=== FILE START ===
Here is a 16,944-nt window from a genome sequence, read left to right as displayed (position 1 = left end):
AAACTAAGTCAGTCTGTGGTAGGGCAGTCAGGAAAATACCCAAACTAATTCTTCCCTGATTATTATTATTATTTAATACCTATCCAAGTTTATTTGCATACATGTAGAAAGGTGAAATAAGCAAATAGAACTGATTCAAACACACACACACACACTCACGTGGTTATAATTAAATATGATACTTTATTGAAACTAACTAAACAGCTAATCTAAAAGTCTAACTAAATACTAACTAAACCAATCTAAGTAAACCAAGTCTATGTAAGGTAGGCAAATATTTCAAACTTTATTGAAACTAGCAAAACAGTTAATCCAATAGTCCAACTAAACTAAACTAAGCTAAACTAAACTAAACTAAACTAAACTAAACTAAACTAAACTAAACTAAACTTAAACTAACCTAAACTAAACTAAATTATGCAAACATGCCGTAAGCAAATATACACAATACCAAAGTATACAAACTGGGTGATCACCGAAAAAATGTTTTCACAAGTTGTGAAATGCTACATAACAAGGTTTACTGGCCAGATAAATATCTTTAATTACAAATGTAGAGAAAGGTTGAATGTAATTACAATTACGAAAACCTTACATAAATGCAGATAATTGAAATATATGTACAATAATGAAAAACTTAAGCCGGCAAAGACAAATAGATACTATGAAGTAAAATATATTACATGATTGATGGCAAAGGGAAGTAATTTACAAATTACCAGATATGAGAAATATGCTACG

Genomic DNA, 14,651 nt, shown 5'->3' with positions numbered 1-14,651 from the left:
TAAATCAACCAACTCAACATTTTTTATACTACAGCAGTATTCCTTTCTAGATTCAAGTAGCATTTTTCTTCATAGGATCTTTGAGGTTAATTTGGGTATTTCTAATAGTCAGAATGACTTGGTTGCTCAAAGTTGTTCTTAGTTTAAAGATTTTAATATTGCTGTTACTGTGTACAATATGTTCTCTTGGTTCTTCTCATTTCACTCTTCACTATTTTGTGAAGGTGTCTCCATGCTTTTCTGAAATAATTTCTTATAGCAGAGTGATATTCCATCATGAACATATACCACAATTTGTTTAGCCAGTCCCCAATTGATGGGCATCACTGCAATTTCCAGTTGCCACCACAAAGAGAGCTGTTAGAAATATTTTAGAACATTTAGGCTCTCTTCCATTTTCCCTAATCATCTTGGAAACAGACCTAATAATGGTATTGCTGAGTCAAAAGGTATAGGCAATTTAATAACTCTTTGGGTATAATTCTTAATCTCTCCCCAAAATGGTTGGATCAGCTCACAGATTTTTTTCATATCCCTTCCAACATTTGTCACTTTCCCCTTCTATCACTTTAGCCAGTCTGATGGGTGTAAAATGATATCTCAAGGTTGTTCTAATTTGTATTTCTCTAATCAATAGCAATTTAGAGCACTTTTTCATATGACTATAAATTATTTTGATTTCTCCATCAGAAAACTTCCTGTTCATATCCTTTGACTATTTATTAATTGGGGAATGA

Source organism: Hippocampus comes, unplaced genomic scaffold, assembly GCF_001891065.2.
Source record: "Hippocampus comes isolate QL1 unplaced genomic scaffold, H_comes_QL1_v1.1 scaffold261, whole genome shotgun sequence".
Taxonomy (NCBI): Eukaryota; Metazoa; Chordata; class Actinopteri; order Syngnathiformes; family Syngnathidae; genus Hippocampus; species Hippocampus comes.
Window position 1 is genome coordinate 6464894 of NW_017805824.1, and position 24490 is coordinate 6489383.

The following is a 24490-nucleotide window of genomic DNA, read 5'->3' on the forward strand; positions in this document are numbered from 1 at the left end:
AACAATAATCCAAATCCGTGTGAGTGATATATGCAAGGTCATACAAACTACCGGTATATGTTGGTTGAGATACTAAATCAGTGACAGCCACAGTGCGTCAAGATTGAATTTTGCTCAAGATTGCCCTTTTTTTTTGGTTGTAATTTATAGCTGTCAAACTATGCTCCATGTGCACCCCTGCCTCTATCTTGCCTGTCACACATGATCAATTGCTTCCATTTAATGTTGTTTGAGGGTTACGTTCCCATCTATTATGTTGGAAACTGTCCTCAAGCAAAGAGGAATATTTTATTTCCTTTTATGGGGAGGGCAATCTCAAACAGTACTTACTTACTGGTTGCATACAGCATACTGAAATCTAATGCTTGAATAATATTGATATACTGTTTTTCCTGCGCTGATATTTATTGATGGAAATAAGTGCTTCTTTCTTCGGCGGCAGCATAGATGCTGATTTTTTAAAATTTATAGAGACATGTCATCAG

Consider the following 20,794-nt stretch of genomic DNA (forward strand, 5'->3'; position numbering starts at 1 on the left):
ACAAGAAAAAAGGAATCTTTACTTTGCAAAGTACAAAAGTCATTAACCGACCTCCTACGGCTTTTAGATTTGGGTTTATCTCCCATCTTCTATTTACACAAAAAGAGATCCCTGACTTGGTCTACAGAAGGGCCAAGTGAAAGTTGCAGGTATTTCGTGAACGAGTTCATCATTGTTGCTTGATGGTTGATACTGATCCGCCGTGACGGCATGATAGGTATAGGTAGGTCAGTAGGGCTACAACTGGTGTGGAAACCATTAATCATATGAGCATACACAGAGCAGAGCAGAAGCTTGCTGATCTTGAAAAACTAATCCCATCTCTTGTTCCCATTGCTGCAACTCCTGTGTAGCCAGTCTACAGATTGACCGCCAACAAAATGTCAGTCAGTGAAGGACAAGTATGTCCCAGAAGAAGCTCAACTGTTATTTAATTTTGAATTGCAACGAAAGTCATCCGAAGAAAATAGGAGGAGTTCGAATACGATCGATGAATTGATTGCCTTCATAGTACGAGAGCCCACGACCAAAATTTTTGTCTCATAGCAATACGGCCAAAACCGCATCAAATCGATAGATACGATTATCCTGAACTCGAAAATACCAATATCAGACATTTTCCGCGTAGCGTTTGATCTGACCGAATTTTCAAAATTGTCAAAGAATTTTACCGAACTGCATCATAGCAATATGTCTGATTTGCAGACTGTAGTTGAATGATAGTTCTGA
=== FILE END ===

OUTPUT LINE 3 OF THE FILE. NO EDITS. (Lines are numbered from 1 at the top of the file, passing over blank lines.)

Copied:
Genomic DNA, 14,651 nt, shown 5'->3' with positions numbered 1-14,651 from the left: